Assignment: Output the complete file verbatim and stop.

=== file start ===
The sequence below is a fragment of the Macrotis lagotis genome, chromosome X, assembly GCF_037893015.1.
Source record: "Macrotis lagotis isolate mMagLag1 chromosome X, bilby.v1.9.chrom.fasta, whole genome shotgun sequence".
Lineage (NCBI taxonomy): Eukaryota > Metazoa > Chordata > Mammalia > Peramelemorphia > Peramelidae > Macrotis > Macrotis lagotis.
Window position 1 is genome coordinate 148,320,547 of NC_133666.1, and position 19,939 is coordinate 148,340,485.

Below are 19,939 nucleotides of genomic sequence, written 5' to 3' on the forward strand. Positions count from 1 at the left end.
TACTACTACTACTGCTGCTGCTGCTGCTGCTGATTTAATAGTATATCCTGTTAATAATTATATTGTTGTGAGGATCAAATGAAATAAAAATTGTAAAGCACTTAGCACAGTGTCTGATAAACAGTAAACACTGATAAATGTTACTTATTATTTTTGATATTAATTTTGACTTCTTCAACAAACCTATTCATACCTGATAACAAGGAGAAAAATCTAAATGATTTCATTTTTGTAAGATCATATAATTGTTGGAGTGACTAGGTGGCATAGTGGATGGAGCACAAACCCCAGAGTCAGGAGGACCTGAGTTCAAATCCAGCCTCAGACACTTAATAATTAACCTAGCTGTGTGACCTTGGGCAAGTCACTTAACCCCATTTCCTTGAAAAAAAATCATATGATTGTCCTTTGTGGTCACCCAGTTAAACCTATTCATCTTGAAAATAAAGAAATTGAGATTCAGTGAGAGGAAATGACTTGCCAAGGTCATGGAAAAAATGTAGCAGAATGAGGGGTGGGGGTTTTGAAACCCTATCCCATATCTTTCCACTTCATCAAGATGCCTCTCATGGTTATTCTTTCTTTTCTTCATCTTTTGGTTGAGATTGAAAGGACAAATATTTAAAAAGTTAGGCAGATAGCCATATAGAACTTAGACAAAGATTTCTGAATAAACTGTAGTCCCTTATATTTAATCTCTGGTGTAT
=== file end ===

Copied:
The sequence below is a fragment of the Macrotis lagotis genome, chromosome X, assembly GCF_037893015.1.
Source record: "Macrotis lagotis isolate mMagLag1 chromosome X, bilby.v1.9.chrom.fasta, whole genome shotgun sequence".
Lineage (NCBI taxonomy): Eukaryota > Metazoa > Chordata > Mammalia > Peramelemorphia > Peramelidae > Macrotis > Macrotis lagotis.
Window position 1 is genome coordinate 148,320,547 of NC_133666.1, and position 19,939 is coordinate 148,340,485.

Below are 19,939 nucleotides of genomic sequence, written 5' to 3' on the forward strand. Positions count from 1 at the left end.
TACTACTACTACTGCTGCTGCTGCTGCTGCTGATTTAATAGTATATCCTGTTAATAATTATATTGTTGTGAGGATCAAATGAAATAAAAATTGTAAAGCACTTAGCACAGTGTCTGATAAACAGTAAACACTGATAAATGTTACTTATTATTTTTGATATTAATTTTGACTTCTTCAACAAACCTATTCATACCTGATAACAAGGAGAAAAATCTAAATGATTTCATTTTTGTAAGATCATATAATTGTTGGAGTGACTAGGTGGCATAGTGGATGGAGCACAAACCCCAGAGTCAGGAGGACCTGAGTTCAAATCCAGCCTCAGACACTTAATAATTAACCTAGCTGTGTGACCTTGGGCAAGTCACTTAACCCCATTTCCTTGAAAAAAAATCATATGATTGTCCTTTGTGGTCACCCAGTTAAACCTATTCATCTTGAAAATAAAGAAATTGAGATTCAGTGAGAGGAAATGACTTGCCAAGGTCATGGAAAAAATGTAGCAGAATGAGGGGTGGGGGTTTTGAAACCCTATCCCATATCTTTCCACTTCATCAAGATGCCTCTCATGGTTATTCTTTCTTTTCTTCATCTTTTGGTTGAGATTGAAAGGACAAATATTTAAAAAGTTAGGCAGATAGCCATATAGAACTTAGACAAAGATTTCTGAATAAACTGTAGTCCCTTATATTTAATCTCTGGTGTAT